Alternative Fueled Vehicle (AFV): A vehicle either designed and manufactured by an original equipment manufacturer or a converted vehicle designed to operate in either dual-fuel, flexible-fuel, or dedicated modes on fuels other than gasoline or diesel. This does not include a conventional vehicle that is limited to operation on blended or reformulated gasoline fuels.
Alternative Fuels: Fuels defined by the Energy Policy Act of 1992, including biodiesel, electricity, ethanol, hydrogen, natural gas, and propane. Since 1992, when the Energy Policy Act (EPAct) was passed, only one new fuel has been recognized as an alternative fuel under the EPAct petitions provision. P-Series fuels were added to the list of alternative fuels in 1999.
American Recovery and Reinvestment Act (ARRA): Commonly referred to as The Recovery Act, the ARRA is an economic stimulus package enacted by the 111th United States Congress in February 2009. $27.2 billion was allocated to energy efficiency and renewable energy research and investment.
B20: A blend of 20% biodiesel and 80% petroleum diesel. This is the most common blend used today. Other blends that are also used included B5 and B10.
Barrel: A volumetric unit of measure for crude oil and petroleum products equivalent to 42 U.S. gallons
Bi-fuel: A vehicle with two separate fuel systems designed to run on either an alternative fuel or conventional fuel using only one fuel at a time. See also Dual-Fuel Vehicle and Flexible-Fuel Vehicle.
Biodiesel: A clean burning alternative fuel, produced from domestic, renewable resources. Biodiesel contains no petroleum, but it can be blended at any level with petroleum diesel to create a biodiesel blend. It can be used in compression-ignition (diesel) engines with little or no modifications. Biodiesel is simple to use, biodegradable, nontoxic, and essentially free of sulfur and aromatics.
Bioethanol: Ethanol that is produced from “cellulosic biomass” such as trees and grasses.
California Air Resources Board (CARB): A State regulatory agency charged with regulating the air quality in California. Air quality regulations established by the Board are often stricter than those set by the Federal Government. States are able to choose to follow the EPA, Federal Government, or CARB regulations. New York States currently follows CARB.
Clean Air Act (CAA): The original Clean Air Act was signed in 1963. The law set emissions standards for stationary sources (e.g., factories, power plants). The CAA was amended several times, most recently in 1990 (P.L. 101-549). The Amendments of 1970 introduced motor vehicle emission standards (e.g., automobiles, trucks). Criteria pollutants included lead, ozone, CO, SO2, NOx, and PM as well as air toxics.
Corporate Average Fuel Economy (CAFE): (P.L. 94-163) Law passed in 1975 that set federal fuel economy standards. The CAFE values are an average of city and highway fuel economy test results weighted by a manufacturer for either its car or truck fleet.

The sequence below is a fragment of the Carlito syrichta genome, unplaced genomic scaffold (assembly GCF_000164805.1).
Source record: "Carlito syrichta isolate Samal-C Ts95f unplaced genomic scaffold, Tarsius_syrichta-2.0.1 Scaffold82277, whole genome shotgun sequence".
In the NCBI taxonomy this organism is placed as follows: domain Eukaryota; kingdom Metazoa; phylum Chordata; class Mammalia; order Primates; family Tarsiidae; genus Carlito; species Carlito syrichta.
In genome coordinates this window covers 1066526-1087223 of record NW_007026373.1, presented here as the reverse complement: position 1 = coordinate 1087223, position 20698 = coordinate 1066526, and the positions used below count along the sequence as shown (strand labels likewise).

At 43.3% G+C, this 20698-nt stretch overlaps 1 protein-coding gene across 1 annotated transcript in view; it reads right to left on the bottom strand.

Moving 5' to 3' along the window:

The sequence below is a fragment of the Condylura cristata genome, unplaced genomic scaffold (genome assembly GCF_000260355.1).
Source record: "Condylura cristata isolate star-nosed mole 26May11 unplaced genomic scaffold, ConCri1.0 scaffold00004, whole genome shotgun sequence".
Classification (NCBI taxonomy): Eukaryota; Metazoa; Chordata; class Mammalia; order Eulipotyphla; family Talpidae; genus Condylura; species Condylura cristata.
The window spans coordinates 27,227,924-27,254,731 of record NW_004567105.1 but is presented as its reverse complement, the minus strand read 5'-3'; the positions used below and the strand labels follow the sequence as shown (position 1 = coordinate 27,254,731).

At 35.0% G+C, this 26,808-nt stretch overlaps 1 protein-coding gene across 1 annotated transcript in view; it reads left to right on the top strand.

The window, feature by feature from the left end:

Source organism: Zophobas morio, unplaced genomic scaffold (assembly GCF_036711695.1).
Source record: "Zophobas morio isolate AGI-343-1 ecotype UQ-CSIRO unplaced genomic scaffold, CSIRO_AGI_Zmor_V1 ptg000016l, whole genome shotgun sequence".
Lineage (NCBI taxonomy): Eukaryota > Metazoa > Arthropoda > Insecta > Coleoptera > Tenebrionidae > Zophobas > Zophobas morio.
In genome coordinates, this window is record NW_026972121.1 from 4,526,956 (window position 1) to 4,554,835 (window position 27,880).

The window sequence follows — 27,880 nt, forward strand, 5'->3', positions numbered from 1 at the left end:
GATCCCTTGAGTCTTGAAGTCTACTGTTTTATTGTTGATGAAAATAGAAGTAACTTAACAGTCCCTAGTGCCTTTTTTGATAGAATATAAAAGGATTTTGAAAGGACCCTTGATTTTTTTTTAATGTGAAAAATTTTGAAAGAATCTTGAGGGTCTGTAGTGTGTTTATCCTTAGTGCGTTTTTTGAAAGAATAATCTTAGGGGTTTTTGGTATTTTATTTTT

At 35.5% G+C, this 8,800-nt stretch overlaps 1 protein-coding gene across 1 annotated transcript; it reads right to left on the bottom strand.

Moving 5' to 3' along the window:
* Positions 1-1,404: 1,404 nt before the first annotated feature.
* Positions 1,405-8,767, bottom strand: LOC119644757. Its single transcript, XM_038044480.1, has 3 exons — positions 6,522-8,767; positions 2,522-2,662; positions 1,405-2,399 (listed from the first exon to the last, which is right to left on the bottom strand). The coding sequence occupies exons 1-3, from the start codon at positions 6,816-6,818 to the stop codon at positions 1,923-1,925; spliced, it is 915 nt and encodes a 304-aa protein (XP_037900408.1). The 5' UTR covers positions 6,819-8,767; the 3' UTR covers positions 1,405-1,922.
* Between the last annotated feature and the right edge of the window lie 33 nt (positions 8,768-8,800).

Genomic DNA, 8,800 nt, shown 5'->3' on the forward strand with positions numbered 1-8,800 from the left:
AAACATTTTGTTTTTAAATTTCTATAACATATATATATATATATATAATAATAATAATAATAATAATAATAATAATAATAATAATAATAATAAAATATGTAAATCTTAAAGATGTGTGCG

Congestion Mitigation and Air Quality Improvement (CMAQ): A program funded by the Federal Highway Administration.
CNG: Compressed Natural Gas
Dedicated Vehicle: A vehicle designed to operate solely on one alternative fuel.
DOE: Department of Energy
Dual-Fuel Vehicle: A vehicle designed to operate on a combination of alternative fuel, such as CNG or LPG, and conventional fuel, such as gasoline or diesel. These vehicles have two separate fuel systems which inject both fuels simultaneously into the engine combustion chamber. See also Bi-fuel and Flexible-Fuel Vehicle.
E10: A blend of 10% Ethanol and 90% Petroleum Gas, most gas sold on Long Island is an E10 blend.
E85: A motor fuel blend of 85 percent ethanol and 15 percent gasoline. E85 is an alternative fuel as defined by the U.S. Department of Energy. Vehicles that are classified as FFV or Flexible Fuel Vehicle’s can use either E85 or standard Gas.
EERE: Energy Efficiency and Renewable Energy
Electricity: Electricity can be used as a transportation fuel to power battery electric and fuel cell vehicles. When used to power electric vehicles or EVs, electricity is stored in an energy storage device such as a battery.
Energy Efficiency: The inverse of energy intensiveness: the ratio of energy outputs from a process to the energy inputs (for example, miles traveled per gallon of fuel).
EPA: Enviromental Protection Agency
Ethanol: An alcohol-based alternative fuel produced by fermenting and distilling starch crops that have been converted into simple sugars. Feedstocks for this fuel include corn, barley, and wheat.
Flexible-Fuel Vehicle: A vehicle with the ability to operate on alternative fuels (such as M85 or E85), 100 percent traditional fuels, or a mixture of alternative fuel and traditional fuels. See also Bi-fuel and Dual-Fuel Vehicle.
Fuel Cell: An electrochemical engine (no moving parts) that converts the chemical energy of a fuel, such as hydrogen, and an oxidant, such as oxygen, directly to electricity. The principal components of a fuel cell are catalytically activated electrodes for the fuel (anode) and the oxidant (cathode) and an electrolyte to conduct ions between the two electrodes.